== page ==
Shark Arena, New Providence:
Caribbean reef sharks are hand-fed at this famed site. The Bahama Mama wreck nearby adds interest to the underwater sightseeing once the feeding frenzy has subsided.
Theo's Wreck, Grand Bahama:
Among the many shipwrecks dotting the isles, this is one of the few that happened deliberately – a freighter sunk to create an artificial reef. The wreck teems with sea turtles, moray eels, eagle rays, and horse-eyed jacks, among other creatures of the deep.
Edge of the Ledge, Grand Bahama:
Featuring a steep drop-off at the continental shelf, stretching to the sandy seafloor below, Edge of the Ledge is one of the places where you might spot a hammerhead shark, as well as eagle and manta rays cruising in the deep.
Tuna Alley, Bimini:
Arresting formations of coral heads create a wall that slopes down to a depth of 30 metres/100 feet, and provide divers with numerous caverns, crevices, and swim-throughs to explore. Named for the schools of large pelagic tuna passing through, Tuna Alley also offers sights of loggerhead turtles and Caribbean reef sharks
Tongue of the Ocean, Andros:
The barrier reef off the coast of this island plunges almost 1800 metres/6000 feet in this poetically named area, and features a myriad of famous "Blue Holes," or underwater sinkholes which now present as clear, deep pools in the underwater landscape, populated by pelagic and deepwater species. The holes themselves connect to an intricate underwater cave system that can be explored by the experienced diver.
Pelican Cays Land and Sea Park, Abacos:
Strict controls on fishing here ensure abundant marine life for divers to encounter. Green turtles, morays, porpoises, and sea horses, and corals are among the denizens of this underwater sanctuary. Undersea caves and historic shipwrecks add to the interest.
Current Cut, Eleuthera:
This experience may be billed as a drift dive, but involves more speed than the word "drift" typically implies. At the tide change, a swift river of seawater (running at about seven knots) moves through the narrow channel between Eleuthera and the neighboring island of Current, carrying divers and fish on a unique sightseeing joyride that lasts about ten minutes. Look for sharks, eagle rays, lobster, parrotfish, and large queen angels, and consider also visiting the many wrecks dotting the nearby Devil's Backbone.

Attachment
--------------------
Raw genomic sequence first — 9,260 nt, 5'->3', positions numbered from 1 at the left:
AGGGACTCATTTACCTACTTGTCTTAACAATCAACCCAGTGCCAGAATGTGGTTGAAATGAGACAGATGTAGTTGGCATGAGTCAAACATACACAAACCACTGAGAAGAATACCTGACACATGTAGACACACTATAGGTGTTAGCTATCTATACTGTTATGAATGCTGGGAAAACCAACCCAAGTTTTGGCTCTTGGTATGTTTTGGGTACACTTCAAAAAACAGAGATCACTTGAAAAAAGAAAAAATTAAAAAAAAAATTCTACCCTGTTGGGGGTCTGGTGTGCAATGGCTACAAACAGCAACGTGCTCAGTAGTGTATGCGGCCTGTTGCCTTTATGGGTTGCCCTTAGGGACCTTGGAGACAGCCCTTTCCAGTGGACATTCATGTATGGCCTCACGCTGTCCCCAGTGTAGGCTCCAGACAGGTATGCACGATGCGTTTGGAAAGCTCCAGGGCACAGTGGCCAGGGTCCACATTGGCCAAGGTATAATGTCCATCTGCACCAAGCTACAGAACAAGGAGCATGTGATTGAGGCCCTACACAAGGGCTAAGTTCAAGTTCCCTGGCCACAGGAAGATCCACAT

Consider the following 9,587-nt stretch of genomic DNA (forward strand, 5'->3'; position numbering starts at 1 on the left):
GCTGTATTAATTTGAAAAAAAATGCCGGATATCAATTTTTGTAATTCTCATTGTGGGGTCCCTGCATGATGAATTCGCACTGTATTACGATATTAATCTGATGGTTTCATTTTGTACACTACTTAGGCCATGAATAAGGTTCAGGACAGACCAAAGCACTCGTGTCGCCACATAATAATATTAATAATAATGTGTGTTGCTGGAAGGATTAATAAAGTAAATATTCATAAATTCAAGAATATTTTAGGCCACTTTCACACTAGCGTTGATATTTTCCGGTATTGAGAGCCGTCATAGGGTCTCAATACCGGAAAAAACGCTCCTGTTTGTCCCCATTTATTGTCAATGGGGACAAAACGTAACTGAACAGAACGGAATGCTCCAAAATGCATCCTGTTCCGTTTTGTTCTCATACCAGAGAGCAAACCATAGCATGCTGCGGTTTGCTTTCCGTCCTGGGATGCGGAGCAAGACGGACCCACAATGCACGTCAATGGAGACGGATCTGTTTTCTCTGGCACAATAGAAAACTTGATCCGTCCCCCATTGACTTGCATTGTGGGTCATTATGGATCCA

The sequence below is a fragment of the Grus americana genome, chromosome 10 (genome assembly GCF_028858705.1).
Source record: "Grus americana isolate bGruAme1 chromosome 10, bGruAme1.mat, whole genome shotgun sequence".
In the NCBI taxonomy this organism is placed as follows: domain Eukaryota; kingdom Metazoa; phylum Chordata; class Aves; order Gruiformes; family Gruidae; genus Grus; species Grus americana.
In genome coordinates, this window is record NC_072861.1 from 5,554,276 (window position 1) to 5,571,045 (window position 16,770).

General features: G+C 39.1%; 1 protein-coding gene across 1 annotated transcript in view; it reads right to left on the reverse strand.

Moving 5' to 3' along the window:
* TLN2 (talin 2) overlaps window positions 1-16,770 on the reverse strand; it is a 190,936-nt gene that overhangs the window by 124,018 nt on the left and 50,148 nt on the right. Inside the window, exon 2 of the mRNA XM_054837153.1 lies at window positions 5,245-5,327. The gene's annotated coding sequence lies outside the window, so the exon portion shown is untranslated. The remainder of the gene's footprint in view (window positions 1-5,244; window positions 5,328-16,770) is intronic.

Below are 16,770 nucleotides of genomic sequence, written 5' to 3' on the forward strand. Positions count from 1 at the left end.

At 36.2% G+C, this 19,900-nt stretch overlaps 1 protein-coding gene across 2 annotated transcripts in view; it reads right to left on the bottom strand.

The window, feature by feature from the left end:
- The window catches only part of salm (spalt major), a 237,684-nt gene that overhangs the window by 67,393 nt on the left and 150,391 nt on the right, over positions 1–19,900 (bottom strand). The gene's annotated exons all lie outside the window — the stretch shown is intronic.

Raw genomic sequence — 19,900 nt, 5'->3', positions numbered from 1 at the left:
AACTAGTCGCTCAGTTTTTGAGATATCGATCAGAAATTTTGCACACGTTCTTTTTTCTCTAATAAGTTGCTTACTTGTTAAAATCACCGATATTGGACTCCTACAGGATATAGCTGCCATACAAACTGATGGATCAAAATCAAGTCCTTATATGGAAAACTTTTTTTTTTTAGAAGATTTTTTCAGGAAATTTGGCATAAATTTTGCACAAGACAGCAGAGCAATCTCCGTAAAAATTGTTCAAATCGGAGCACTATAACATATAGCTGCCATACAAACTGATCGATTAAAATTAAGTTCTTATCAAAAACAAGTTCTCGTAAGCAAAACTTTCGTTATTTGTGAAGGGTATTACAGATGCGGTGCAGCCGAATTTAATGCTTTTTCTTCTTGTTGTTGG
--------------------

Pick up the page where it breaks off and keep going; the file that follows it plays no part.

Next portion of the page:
Exuma Cays Land and Sea Park, Exumas:
This natural preserve bears the distinction of being the first of its kind to be established. The protected nature of the park allows not only for a wide variety of fish, but also unusually large sizes, since these fish are allowed to grow undisturbed. Look for groupers, parrotfish, lobsters, conch, and an array of colorful reef fish, as well as coral formations, black coral caves, blue holes, and shipwrecks.
Dean's Blue Hole, Long Island:
This underwater sinkhole is the world's deepest, plunging over 180 metres/600 feet into the ocean floor. There is plenty to see in this underwater cavern within the recreational dive limit. Don't forget your dive light to spy on the cave's marine life.
Devil's Claw, San Salvador:
This reef boasts one of the vertical walls for which San Salvador is renowned, carved with three cuts in a claw shape which give it its name. Pelagic marine life, including sharks, eagle rays, and large groupers, move among the elephant ear sponges, soft corals and hard coral formations.